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Rampersand launches $50 million startup fund: Why the team behind it is offering much more than just money

Denham Sadler /

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The Rampersand team. Source: Supplied

Venture capital firm Rampersand has announced a new $50 million startup fund that will aim to support and nurture the next generation of Australian entrepreneurs.

Rampersand managing partner Paul Naphtali says the fund will be focused on early-stage startups with impressive founders.

“We want not just a good piece of technology but a good business,” Naphtali tells StartupSmart.

“We’re backing them early and helping them reach the next level. It’s really important to get a volume of really successful entrepreneurs and backing them from almost the beginning of their journey.

“We want to support the next generation of Australian entrepreneurs and make them wildly successful.”

The firm has already closed nearly half of the fund and made its first investment, contributing to a recent $14 million funding round in PromisePay.

“We’ve got money in the bank and we’ve had our first close,” Naphtali says.

“We’re really comfortable with where we are and where we’re going.”

A diversified portfolio

Fellow Rampersand managing partner Jim Cassidy adds that the fund will be looking for early-stage startups with some provable market traction and commerciality, and it won’t zero in on any particular sector.

“There are so many diverse opportunities that exist that we wouldn’t want to particularly aim for one area of the market,” Cassidy tells StartupSmart.

“The great thing about a diverse approach is that you don’t just get diverse companies but you get diverse people as well. We want great people with large opportunities that are driving hopefully a game-changing approach to the market.

“With fund two we will follow that formula and spread the net even further.”

This focus on diversity in all its aspects is crucial to both the fund’s financial success and for the growth of the wider ecosystem, Naphtali says.

“Australia is this wonderful melting pot but there are sectors of the market that have been under-funded and under-supported,” he says.

“There aren’t many vehicles in Australia that have the appetite, capacity and capability to support this broad range of companies.

“We can understand them and add value to them. That’s relatively rare in this country.”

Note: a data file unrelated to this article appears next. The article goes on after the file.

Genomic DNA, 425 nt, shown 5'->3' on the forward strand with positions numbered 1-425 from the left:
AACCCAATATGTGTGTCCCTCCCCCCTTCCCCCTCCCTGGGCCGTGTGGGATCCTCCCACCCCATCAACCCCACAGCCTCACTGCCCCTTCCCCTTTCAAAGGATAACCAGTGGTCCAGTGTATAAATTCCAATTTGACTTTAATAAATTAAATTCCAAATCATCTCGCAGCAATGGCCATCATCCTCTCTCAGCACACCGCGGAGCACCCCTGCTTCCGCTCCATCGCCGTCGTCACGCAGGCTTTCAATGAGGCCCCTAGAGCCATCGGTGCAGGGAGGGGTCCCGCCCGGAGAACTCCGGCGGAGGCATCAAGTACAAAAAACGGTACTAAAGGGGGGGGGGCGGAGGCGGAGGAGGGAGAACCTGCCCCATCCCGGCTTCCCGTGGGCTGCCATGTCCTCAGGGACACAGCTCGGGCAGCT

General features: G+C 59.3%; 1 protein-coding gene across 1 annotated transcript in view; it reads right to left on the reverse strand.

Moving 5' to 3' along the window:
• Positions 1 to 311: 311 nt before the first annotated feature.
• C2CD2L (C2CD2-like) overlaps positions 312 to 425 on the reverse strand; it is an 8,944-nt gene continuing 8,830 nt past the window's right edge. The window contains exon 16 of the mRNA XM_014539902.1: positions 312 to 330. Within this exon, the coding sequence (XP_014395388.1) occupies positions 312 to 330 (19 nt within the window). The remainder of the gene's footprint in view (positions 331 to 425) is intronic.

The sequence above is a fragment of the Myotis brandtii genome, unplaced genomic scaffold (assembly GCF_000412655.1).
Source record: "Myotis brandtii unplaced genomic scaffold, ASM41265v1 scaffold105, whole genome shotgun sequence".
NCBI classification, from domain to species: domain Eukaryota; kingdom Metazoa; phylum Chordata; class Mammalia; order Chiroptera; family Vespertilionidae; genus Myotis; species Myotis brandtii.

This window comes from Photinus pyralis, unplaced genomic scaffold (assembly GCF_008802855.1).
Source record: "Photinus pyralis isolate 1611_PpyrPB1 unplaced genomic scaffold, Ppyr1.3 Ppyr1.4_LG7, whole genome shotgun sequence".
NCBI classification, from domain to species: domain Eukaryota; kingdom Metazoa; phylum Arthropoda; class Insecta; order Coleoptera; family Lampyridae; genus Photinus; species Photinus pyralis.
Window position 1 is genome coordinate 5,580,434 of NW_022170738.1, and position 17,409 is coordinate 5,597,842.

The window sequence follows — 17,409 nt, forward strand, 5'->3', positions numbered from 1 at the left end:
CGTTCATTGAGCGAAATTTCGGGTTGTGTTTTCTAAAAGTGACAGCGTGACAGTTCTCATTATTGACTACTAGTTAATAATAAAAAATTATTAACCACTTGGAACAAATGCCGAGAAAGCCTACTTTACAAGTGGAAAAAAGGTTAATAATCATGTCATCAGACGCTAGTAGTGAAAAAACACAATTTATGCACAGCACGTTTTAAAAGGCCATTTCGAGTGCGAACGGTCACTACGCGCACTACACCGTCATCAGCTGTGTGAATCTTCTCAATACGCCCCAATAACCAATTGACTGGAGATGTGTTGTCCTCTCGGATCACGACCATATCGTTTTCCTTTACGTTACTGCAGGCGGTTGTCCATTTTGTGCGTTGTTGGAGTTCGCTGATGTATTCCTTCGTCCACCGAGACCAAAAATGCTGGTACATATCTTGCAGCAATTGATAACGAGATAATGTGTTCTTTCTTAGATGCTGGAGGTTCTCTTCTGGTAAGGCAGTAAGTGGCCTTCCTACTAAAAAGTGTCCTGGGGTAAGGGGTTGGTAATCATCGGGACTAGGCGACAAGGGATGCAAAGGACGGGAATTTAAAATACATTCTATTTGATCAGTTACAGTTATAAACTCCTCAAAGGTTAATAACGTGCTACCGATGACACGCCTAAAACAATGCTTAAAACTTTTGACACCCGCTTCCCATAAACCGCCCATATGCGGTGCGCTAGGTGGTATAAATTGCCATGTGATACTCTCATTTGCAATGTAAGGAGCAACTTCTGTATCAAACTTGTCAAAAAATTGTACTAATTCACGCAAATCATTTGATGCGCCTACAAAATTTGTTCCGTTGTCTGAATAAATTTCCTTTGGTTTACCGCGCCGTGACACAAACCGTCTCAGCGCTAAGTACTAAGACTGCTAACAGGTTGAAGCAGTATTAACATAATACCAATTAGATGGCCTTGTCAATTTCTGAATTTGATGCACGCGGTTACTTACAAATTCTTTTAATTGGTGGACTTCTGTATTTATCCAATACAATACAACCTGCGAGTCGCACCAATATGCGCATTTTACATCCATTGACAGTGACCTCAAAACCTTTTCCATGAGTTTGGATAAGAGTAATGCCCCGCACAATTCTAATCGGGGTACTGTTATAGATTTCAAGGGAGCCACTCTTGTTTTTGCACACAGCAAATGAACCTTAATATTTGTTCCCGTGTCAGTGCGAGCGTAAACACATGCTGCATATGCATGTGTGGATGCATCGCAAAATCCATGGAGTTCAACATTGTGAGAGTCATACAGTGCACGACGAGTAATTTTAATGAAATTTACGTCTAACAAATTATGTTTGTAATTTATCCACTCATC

More than just funding

With a wealth of large VC funds being announced this year already, Naphtali and Cassidy say it’s their experience, and the background of their team, that’ll set Rampersand’s fund apart.

With the pair having experience as senior executives and investors in Silicon Valley, Europe and Israel, Rampersand wants to offer far more than just capital.

“Jim and I have been active as senior executives and investors in Silicon Valley, Europe and Israel and we’ve been involved in $10 billion of exits,” he says.

“When we came back to Australia we saw a really huge opportunity in this market to support early-stage Australian founders, not just with capital but with advice from people who have been through the journey before.

“It takes a village to raise a startup. We want to surround great founders with great advice that’s over and above the capital.

When Rampersand launched its first fund of $6 million in 2013, the Australian venture capital sector was virtually unrecognisable to what it is now, Naphtali says.

“Three years ago this was a pretty new idea,” he says.

“We were able to raise a few million dollars in a few weeks and now we’ve built a spectacular portfolio. On the back of that experience we’ve been really delighted with the level of investor support to go into another fund.

“Now there’s a much broader awareness that wealth creation in Australia is going to come from innovation. A third of our investors are successful tech entrepreneurs wanting to support the next generation and we have a bunch of people outside tech that have realised it’s critical as part of a portfolio to have innovation.

“Three years ago both of those things were less developed.”

Rampersand’s announcement continues a strong year for venture capital in Australia, with more than $100 million in planned VC unveiled already.

Most recently CapitalPitch launched its own “hybrid” $10 million fund, following on from the likes of StartMesh, Aura Group and Signal Ventures, who all announced large VC funds this year.

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Denham Sadler

Denham Sadler is a former editor of StartupSmart. He was previously a journalist at the publication and has worked as a freelancer for the Guardian, the Saturday Paper and the ABC. In his spare time he likes puns and jaffles.

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